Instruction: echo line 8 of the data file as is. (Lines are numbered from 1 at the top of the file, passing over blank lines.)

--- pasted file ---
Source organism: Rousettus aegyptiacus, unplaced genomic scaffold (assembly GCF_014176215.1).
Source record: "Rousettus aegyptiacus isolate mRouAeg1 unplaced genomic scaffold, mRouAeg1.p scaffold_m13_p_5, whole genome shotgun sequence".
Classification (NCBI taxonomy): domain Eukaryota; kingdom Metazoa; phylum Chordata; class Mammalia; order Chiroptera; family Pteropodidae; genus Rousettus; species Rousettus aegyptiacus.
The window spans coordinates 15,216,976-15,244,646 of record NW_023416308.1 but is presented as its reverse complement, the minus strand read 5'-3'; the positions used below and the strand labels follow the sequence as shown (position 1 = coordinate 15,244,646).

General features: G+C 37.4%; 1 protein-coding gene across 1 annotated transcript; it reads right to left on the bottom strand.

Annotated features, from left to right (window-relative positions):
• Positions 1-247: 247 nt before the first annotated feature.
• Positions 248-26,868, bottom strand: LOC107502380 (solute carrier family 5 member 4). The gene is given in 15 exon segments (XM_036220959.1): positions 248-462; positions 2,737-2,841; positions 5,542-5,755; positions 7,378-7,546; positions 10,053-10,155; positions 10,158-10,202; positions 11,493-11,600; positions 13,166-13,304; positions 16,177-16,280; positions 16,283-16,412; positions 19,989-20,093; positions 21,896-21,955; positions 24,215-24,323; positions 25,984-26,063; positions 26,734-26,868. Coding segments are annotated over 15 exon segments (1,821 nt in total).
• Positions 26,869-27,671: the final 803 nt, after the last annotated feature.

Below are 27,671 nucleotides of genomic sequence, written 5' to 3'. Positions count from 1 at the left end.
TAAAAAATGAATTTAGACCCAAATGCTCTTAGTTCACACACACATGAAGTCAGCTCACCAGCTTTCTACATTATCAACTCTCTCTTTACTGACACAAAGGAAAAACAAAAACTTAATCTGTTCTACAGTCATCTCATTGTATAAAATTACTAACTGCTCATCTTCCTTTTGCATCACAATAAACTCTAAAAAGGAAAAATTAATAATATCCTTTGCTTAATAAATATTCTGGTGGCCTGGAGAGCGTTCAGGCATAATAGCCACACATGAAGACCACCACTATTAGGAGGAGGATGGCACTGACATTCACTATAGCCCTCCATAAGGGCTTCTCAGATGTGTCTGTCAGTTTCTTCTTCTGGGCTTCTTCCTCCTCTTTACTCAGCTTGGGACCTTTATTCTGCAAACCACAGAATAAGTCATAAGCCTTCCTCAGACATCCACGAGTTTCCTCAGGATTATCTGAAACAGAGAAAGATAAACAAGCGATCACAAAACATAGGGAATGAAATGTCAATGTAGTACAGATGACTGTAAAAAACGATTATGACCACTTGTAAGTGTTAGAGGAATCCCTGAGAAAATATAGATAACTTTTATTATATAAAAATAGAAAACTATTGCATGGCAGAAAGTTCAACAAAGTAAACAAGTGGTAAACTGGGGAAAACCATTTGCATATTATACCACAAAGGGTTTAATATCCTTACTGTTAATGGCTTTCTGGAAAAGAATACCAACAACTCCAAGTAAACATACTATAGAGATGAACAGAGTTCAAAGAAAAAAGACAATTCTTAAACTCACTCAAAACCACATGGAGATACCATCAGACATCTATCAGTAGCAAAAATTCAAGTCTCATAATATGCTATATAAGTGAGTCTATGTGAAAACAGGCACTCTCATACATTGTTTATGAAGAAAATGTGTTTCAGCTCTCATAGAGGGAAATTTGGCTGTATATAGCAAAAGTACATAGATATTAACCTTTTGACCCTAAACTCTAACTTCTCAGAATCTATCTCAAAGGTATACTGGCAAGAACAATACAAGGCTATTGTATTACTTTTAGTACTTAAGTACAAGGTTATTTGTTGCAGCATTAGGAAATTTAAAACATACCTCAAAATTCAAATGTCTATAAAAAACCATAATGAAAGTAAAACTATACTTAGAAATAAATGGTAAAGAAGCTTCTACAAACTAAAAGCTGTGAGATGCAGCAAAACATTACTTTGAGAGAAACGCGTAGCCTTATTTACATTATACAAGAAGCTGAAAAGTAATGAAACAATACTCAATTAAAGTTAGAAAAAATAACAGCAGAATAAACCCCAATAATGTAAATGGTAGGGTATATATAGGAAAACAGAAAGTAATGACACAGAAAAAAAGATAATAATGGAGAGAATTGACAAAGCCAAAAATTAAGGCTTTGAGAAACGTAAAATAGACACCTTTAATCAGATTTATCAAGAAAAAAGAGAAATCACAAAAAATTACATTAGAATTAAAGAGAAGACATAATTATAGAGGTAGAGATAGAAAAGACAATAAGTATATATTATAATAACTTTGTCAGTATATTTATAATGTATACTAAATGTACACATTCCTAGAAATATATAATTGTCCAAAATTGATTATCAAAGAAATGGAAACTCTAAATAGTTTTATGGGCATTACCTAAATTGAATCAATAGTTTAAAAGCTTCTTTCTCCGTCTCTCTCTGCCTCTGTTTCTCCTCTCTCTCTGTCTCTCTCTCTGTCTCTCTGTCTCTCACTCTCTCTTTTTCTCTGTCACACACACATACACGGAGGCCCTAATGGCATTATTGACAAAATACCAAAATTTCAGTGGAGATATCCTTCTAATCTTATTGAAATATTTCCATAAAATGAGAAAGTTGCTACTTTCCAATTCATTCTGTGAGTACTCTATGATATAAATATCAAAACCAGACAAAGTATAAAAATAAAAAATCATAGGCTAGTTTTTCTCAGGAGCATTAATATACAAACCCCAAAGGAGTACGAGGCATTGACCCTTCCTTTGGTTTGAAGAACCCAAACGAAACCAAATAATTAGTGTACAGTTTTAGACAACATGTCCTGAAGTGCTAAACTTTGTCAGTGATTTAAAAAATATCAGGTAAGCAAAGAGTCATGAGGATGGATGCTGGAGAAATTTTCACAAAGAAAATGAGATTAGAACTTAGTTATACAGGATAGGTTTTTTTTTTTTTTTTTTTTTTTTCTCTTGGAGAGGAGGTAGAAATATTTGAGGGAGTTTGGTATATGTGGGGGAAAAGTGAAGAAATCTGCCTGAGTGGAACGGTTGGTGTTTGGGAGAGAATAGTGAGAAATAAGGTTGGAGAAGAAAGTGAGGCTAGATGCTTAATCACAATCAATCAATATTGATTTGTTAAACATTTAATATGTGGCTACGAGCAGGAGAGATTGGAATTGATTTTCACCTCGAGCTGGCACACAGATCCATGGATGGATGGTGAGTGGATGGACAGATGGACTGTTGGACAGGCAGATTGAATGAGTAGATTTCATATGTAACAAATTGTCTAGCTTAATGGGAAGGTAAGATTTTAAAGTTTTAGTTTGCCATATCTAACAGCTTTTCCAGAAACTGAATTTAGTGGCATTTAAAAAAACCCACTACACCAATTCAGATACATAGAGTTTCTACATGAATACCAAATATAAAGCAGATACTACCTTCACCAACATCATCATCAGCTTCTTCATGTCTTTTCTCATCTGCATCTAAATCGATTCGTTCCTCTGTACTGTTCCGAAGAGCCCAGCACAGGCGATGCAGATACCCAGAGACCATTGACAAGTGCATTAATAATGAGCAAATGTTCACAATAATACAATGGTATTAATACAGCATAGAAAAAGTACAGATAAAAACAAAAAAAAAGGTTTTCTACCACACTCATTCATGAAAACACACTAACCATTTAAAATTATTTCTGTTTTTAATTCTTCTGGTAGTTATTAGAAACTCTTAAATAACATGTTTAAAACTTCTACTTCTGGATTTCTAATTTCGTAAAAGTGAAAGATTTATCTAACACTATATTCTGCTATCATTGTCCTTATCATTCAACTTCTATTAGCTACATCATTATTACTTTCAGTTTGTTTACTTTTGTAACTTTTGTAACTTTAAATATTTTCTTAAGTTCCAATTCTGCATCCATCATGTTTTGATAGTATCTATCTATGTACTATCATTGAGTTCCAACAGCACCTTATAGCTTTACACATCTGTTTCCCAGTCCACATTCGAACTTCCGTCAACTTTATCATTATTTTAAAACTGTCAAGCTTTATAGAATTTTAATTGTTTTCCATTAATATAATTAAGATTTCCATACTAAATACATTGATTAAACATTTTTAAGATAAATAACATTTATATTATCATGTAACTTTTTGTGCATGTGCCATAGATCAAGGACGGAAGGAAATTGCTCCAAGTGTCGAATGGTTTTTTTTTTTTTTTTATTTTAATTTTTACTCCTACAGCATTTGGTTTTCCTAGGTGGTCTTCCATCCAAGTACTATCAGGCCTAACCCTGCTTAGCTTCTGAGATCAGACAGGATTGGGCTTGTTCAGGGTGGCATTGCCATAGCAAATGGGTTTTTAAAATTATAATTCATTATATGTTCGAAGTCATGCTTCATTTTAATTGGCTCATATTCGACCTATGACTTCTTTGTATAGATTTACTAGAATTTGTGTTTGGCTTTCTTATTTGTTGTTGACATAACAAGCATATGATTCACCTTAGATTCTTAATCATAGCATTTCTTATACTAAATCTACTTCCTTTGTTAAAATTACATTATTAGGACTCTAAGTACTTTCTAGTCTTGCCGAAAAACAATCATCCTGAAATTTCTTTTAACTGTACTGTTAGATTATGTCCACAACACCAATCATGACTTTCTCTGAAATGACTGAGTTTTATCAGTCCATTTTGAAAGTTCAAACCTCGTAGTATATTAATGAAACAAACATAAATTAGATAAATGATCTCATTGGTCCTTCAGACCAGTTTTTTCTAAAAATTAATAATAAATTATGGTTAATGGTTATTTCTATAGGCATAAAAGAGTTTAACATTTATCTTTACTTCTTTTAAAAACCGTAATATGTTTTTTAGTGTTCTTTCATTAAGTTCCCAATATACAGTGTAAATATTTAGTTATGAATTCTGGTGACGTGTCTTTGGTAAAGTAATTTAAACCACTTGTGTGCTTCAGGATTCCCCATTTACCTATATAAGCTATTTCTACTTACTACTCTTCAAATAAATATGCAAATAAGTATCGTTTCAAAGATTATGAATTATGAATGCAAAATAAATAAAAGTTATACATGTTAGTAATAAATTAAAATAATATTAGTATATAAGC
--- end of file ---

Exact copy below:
• Positions 248-26,868, bottom strand: LOC107502380 (solute carrier family 5 member 4). The gene is given in 15 exon segments (XM_036220959.1): positions 248-462; positions 2,737-2,841; positions 5,542-5,755; positions 7,378-7,546; positions 10,053-10,155; positions 10,158-10,202; positions 11,493-11,600; positions 13,166-13,304; positions 16,177-16,280; positions 16,283-16,412; positions 19,989-20,093; positions 21,896-21,955; positions 24,215-24,323; positions 25,984-26,063; positions 26,734-26,868. Coding segments are annotated over 15 exon segments (1,821 nt in total).